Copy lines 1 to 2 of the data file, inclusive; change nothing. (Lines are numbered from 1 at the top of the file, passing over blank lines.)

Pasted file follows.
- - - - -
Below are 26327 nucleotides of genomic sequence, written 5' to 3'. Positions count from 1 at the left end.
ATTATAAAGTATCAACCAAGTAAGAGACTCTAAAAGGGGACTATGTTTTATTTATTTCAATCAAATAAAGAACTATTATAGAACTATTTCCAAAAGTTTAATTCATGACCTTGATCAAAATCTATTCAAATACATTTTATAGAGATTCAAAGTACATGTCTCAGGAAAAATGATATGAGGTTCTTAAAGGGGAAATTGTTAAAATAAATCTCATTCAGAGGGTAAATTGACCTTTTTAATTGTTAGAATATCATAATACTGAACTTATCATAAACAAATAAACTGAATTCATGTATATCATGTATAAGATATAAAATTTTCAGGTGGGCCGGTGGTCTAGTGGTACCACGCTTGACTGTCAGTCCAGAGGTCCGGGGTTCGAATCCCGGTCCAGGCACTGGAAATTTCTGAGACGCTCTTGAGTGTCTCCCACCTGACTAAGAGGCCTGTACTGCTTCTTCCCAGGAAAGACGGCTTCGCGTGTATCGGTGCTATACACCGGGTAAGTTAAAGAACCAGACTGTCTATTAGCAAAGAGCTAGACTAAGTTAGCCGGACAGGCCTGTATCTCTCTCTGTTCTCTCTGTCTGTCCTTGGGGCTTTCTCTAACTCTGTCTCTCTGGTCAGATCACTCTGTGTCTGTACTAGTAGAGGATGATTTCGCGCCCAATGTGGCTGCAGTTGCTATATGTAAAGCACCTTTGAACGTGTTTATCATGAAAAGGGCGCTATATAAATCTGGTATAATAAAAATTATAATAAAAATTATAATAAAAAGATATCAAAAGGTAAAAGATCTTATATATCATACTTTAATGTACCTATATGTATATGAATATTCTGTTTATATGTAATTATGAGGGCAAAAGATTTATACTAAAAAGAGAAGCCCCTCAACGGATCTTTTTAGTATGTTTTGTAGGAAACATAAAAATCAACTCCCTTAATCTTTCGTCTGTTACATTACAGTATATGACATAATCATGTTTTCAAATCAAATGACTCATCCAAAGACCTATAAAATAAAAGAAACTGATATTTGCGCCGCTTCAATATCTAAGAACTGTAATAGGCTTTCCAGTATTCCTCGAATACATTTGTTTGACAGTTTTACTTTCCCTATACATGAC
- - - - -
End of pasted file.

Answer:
Below are 26327 nucleotides of genomic sequence, written 5' to 3'. Positions count from 1 at the left end.
ATTATAAAGTATCAACCAAGTAAGAGACTCTAAAAGGGGACTATGTTTTATTTATTTCAATCAAATAAAGAACTATTATAGAACTATTTCCAAAAGTTTAATTCATGACCTTGATCAAAATCTATTCAAATACATTTTATAGAGATTCAAAGTACATGTCTCAGGAAAAATGATATGAGGTTCTTAAAGGGGAAATTGTTAAAATAAATCTCATTCAGAGGGTAAATTGACCTTTTTAATTGTTAGAATATCATAATACTGAACTTATCATAAACAAATAAACTGAATTCATGTATATCATGTATAAGATATAAAATTTTCAGGTGGGCCGGTGGTCTAGTGGTACCACGCTTGACTGTCAGTCCAGAGGTCCGGGGTTCGAATCCCGGTCCAGGCACTGGAAATTTCTGAGACGCTCTTGAGTGTCTCCCACCTGACTAAGAGGCCTGTACTGCTTCTTCCCAGGAAAGACGGCTTCGCGTGTATCGGTGCTATACACCGGGTAAGTTAAAGAACCAGACTGTCTATTAGCAAAGAGCTAGACTAAGTTAGCCGGACAGGCCTGTATCTCTCTCTGTTCTCTCTGTCTGTCCTTGGGGCTTTCTCTAACTCTGTCTCTCTGGTCAGATCACTCTGTGTCTGTACTAGTAGAGGATGATTTCGCGCCCAATGTGGCTGCAGTTGCTATATGTAAAGCACCTTTGAACGTGTTTATCATGAAAAGGGCGCTATATAAATCTGGTATAATAAAAATTATAATAAAAATTATAATAAAAAGATATCAAAAGGTAAAAGATCTTATATATCATACTTTAATGTACCTATATGTATATGAATATTCTGTTTATATGTAATTATGAGGGCAAAAGATTTATACTAAAAAGAGAAGCCCCTCAACGGATCTTTTTAGTATGTTTTGTAGGAAACATAAAAATCAACTCCCTTAATCTTTCGTCTGTTACATTACAGTATATGACATAATCATGTTTTCAAATCAAATGACTCATCCAAAGACCTATAAAATAAAAGAAACTGATATTTGCGCCGCTTCAATATCTAAGAACTGTAATAGGCTTTCCAGTATTCCTCGAATACATTTGTTTGACAGTTTTACTTTCCCTATACATGAC